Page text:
To revisit the gas mileage equation, the MINI Cooper is, and always has been, relatively practical. The variables of small car and small engine play a crucial role in maintaining this. However, the capacity of the JCW’s hot hatched nature does leave room for low return on investment in the efficiency category. At full throttle with the twin-scroll turbo singing, the 11.6 gallon tank won’t last long. But under normal driving, especially in green mode, you can expect to at least match the stated 24 city, 30 highway figures.
At the other end of the practicality spectrum exists the luggage and personnel capacity metrics, indeed a mixed bag with MINI. The brand name itself suggests a lack of adult capacity, but when back seats are not in use by humans, they can hold ample luggage or fold to result in nearly 48 cubic feet. With seats up, it’s still a respectable 17.5 cubic feet of trunk space.
While advancements were made with the natural progression of car technology, I’m not sure I appreciate them as much as I do in other models. The MINI feels right in the R56 or R53 generation, being more analog and raw feeling. The F56 does still engage you, and I always appreciate a heads-up display, but the digital gauge cluster feels almost unnecessary. There is very little customization available to it, and I would have found it more engaging to have real dials. The center display takes up a relatively small portion of the area of the circle, which is expected given the lack of circular content in automotive use-cases.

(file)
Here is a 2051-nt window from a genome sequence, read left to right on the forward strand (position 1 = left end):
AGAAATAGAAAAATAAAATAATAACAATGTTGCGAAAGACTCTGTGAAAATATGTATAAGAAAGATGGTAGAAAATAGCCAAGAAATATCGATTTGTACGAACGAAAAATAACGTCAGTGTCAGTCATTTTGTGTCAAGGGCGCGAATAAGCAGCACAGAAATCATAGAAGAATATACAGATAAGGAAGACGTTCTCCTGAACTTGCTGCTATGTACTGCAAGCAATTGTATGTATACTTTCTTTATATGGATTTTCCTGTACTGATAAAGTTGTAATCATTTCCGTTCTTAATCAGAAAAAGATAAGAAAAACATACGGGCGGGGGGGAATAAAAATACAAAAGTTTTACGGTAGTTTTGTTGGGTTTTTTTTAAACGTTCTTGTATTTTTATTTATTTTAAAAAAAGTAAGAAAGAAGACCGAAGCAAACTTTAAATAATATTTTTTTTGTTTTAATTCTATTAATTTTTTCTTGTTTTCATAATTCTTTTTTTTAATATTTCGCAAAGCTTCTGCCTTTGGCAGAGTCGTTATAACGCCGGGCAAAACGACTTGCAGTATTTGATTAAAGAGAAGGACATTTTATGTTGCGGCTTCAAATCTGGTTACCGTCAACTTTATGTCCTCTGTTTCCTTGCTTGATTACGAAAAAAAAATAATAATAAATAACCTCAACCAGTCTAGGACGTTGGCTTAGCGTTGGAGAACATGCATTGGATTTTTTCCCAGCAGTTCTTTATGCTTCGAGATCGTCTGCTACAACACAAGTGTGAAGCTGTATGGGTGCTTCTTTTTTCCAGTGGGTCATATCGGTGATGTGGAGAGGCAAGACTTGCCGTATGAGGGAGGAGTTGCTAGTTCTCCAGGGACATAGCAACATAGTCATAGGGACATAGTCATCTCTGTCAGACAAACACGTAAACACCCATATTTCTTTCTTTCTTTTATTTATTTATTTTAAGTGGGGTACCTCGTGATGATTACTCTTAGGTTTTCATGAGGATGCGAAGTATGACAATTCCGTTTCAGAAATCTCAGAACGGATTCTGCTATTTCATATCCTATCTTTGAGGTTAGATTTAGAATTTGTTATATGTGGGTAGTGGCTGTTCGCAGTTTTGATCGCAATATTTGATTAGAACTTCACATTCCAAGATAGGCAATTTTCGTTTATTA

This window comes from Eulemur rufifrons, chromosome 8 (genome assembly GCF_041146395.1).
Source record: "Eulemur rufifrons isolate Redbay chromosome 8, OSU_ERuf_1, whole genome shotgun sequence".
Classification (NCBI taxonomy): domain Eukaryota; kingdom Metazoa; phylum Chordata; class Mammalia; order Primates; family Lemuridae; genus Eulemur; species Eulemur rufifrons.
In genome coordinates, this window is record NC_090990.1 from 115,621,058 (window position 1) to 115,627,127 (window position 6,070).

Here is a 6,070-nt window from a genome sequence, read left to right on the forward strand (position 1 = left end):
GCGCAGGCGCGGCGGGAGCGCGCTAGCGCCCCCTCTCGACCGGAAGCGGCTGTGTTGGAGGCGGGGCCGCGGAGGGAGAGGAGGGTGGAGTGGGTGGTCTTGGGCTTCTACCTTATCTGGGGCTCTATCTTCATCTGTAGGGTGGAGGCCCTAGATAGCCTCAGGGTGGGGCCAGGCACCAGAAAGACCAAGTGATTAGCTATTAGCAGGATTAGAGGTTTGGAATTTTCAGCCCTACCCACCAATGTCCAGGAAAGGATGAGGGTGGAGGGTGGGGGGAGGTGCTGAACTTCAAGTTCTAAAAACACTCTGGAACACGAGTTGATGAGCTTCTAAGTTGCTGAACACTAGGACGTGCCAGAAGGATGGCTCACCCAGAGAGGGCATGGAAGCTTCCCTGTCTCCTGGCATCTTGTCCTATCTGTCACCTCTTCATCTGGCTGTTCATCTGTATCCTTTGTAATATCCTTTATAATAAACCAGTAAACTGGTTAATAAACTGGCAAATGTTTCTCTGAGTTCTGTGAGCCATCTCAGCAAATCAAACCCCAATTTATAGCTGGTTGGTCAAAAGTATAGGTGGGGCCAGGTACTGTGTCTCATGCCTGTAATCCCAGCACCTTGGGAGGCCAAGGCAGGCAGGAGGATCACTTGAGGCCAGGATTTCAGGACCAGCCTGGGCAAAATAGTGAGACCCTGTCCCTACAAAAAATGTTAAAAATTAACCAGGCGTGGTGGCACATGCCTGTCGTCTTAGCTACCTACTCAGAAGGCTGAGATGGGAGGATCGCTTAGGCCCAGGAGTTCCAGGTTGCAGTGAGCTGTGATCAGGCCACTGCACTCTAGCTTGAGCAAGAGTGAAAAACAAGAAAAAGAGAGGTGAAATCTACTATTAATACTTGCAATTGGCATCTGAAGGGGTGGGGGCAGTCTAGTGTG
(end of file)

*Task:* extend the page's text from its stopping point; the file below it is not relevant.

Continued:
The center display used to have a large speedometer, classic to the MINI Cooper, so they felt that they needed to retain the shape, albeit modernized. It’s fairly intuitive to use, though the scroll wheel feels a bit backwards to use at first, since it’s trying to mimic the curvature of the display itself. Apple CarPlay works well, though changing driving modes kicks it out every time. The heads-up display is somewhat unnecessary, though its quirky existence somewhat matches the quirky car. It doesn’t display on the windshield like many other HUDs in the world, but rather a small clear plastic piece rising from the dashboard, akin to earlier HUD styles. I did appreciate being able to glance at my speed and gear selected (when in sport mode) when driving in the canyons.
Personally, it’s hard to dislike something with three pedals. The shift throws were a bit long, the clutch was aging poorly (though we can potentially blame the myriad of journalists who had it before us), and the exhaust left a bit to be desired. But all in all, the JCW holds its own for heated hatchbacks in general as well as the famed JCW required spiciness. Perhaps it is too well built, but it still retains an intriguing mix of German engineering and British design that I would love to see more of in the future. The MINI Cooper is quirky and exciting, small yet practical, and hard to drive without smiling heavily. I’d personally love to option one with the convertible top and 6-speed manual, but since that isn’t an option, I would go with something close to this exact specification.
Priced as tested at about $40,000, it is certainly no small pence to pay, and that’s perhaps one of the biggest downsides. But the entry model at roughly $32,000 hits closer to the mark of a fun, affordable hot hatchback experience. It walks the line of offending prior MINI enthusiasts while embracing entirely new converts, but you have to appreciate how well they stuck to the original design language. Well done, old chaps.
– Exterior design 9/10
– Interior design 7/10
– Build quality 7/10
– Comfort 8/10
– Acceleration 7/10
– Handling 8.5/10
– Storage capacity 8/10
– Efficiency 8/10
– Connected services 8/10
– UI/UX 7/10
– Active Safety 8/10
Editors Influence 9/10